N2 - Background: Hematopoietic cell transplantation (HCT) is accepted therapy for severe mucopolysaccharidosis type I (MPS IH). With implementation of newborn screening (NBS) for MPS I in the US, HCT may now occur earlier than 1–2 years of age and it might be assumed that cardiac issues will be fewer. To examine this hypothesis, we reviewed our records for any MPS IH infant who underwent HCT at ≤6 months of age. Study patients: Pre- and (most recent) post-HCT cardiac echos and clinical courses were reviewed in all infants with MPS IH undergoing HCT at ≤6 months of age. Results: 7 MPS IH infants (4 M) who were diagnosed at median (range) (MEDRNG) of 14 (3, 22) days of life (DOL) by NBS [2] or because an older sib had MPS IH [5], began enzyme replacement therapy at MEDRNG of 48 (7, 62) DOL. First pre-HCT echo was performed at MEDRNG of 45 (0, 88) DOL. HCT (6 cord blood, 1 related) occurred at MEDRNG of 131 (105, 183) DOL with most recent echo at MEDRNG of 408 (10, 1897) days after HCT. Mitral regurgitation (≥mild) occurred before (2/7) and after (2/7) HCT; LVH (2/7) occurred after HCT; PFO was common before (5/7) and after (3/7) HCT. One infant had severely decreased function at initial echo and required ICU management. Another infant with a patent foramen ovale and indwelling central line required additional neuroimaging to determine the cause of a seizure. A final infant died unexpectedly 69 days post-HCT without evidence of occlusive coronary disease at autopsy. Conclusions: In addition to the traditional phenotypic features of severe MPS I, newborns presenting for HCT have cardiac and non-cardiac problems unique to their young age. Recognition of these issues is essential for optimal outcomes.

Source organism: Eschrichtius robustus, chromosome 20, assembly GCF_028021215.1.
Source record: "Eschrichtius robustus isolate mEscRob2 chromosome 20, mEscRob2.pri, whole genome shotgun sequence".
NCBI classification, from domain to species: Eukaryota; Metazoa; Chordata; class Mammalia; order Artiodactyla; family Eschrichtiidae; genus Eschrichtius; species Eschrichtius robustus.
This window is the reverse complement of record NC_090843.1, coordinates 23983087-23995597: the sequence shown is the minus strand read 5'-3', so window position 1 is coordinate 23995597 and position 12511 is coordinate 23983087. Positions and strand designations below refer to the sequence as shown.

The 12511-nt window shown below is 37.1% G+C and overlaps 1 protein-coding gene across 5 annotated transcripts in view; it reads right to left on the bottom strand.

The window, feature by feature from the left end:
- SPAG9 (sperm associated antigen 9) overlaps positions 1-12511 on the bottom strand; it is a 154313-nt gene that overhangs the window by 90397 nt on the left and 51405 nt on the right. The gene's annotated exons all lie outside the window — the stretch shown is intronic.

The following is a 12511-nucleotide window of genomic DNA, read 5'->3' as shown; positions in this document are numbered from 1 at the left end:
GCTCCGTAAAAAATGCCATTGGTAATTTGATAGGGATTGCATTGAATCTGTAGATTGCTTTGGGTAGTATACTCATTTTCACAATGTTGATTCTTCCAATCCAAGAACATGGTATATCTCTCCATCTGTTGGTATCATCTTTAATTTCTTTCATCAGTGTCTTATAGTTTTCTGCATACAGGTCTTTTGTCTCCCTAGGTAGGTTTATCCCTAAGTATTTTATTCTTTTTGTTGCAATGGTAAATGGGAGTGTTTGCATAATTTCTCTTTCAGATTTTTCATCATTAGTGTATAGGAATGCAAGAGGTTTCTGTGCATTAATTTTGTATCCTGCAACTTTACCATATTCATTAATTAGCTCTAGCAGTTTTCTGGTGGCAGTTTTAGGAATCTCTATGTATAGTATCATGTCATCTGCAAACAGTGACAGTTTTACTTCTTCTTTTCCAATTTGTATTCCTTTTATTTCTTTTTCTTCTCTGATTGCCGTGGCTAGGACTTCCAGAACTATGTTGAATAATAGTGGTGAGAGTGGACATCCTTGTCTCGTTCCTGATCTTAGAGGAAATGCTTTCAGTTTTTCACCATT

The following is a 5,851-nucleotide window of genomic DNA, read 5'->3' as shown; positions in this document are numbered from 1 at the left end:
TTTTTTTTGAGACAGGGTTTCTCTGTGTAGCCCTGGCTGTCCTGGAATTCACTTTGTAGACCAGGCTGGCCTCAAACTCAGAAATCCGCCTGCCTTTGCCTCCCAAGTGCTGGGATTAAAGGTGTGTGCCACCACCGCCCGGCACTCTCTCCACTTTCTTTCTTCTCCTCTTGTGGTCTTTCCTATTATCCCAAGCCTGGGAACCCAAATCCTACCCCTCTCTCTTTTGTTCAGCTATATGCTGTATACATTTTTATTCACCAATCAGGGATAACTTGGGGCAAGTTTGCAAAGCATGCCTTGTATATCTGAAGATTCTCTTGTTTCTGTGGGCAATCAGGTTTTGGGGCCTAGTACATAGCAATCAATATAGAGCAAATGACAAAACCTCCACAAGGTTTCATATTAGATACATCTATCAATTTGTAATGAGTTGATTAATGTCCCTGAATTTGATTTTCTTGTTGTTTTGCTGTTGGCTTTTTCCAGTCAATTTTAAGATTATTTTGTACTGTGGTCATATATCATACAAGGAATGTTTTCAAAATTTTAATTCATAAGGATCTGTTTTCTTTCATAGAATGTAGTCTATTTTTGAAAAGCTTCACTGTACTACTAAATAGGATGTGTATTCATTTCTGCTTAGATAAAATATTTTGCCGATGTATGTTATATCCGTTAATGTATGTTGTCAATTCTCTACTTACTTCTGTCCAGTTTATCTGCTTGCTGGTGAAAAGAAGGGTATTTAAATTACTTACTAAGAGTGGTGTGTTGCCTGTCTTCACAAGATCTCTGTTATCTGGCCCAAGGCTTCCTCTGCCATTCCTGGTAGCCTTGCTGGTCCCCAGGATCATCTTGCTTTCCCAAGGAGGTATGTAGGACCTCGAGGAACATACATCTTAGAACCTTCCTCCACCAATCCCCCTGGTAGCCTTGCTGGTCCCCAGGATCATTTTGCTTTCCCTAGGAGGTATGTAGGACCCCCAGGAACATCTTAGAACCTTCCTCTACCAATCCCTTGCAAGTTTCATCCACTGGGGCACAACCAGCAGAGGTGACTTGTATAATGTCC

AB - Background: Hematopoietic cell transplantation (HCT) is accepted therapy for severe mucopolysaccharidosis type I (MPS IH). With implementation of newborn screening (NBS) for MPS I in the US, HCT may now occur earlier than 1–2 years of age and it might be assumed that cardiac issues will be fewer. To examine this hypothesis, we reviewed our records for any MPS IH infant who underwent HCT at ≤6 months of age. Study patients: Pre- and (most recent) post-HCT cardiac echos and clinical courses were reviewed in all infants with MPS IH undergoing HCT at ≤6 months of age. Results: 7 MPS IH infants (4 M) who were diagnosed at median (range) (MEDRNG) of 14 (3, 22) days of life (DOL) by NBS [2] or because an older sib had MPS IH [5], began enzyme replacement therapy at MEDRNG of 48 (7, 62) DOL. First pre-HCT echo was performed at MEDRNG of 45 (0, 88) DOL. HCT (6 cord blood, 1 related) occurred at MEDRNG of 131 (105, 183) DOL with most recent echo at MEDRNG of 408 (10, 1897) days after HCT. Mitral regurgitation (≥mild) occurred before (2/7) and after (2/7) HCT; LVH (2/7) occurred after HCT; PFO was common before (5/7) and after (3/7) HCT. One infant had severely decreased function at initial echo and required ICU management. Another infant with a patent foramen ovale and indwelling central line required additional neuroimaging to determine the cause of a seizure. A final infant died unexpectedly 69 days post-HCT without evidence of occlusive coronary disease at autopsy. Conclusions: In addition to the traditional phenotypic features of severe MPS I, newborns presenting for HCT have cardiac and non-cardiac problems unique to their young age. Recognition of these issues is essential for optimal outcomes.

KW - Heart

KW - Hematopoietic cell transplantation

KW - Hurler syndrome

KW - Mucopolysaccharidosis type I

KW - Newborn screen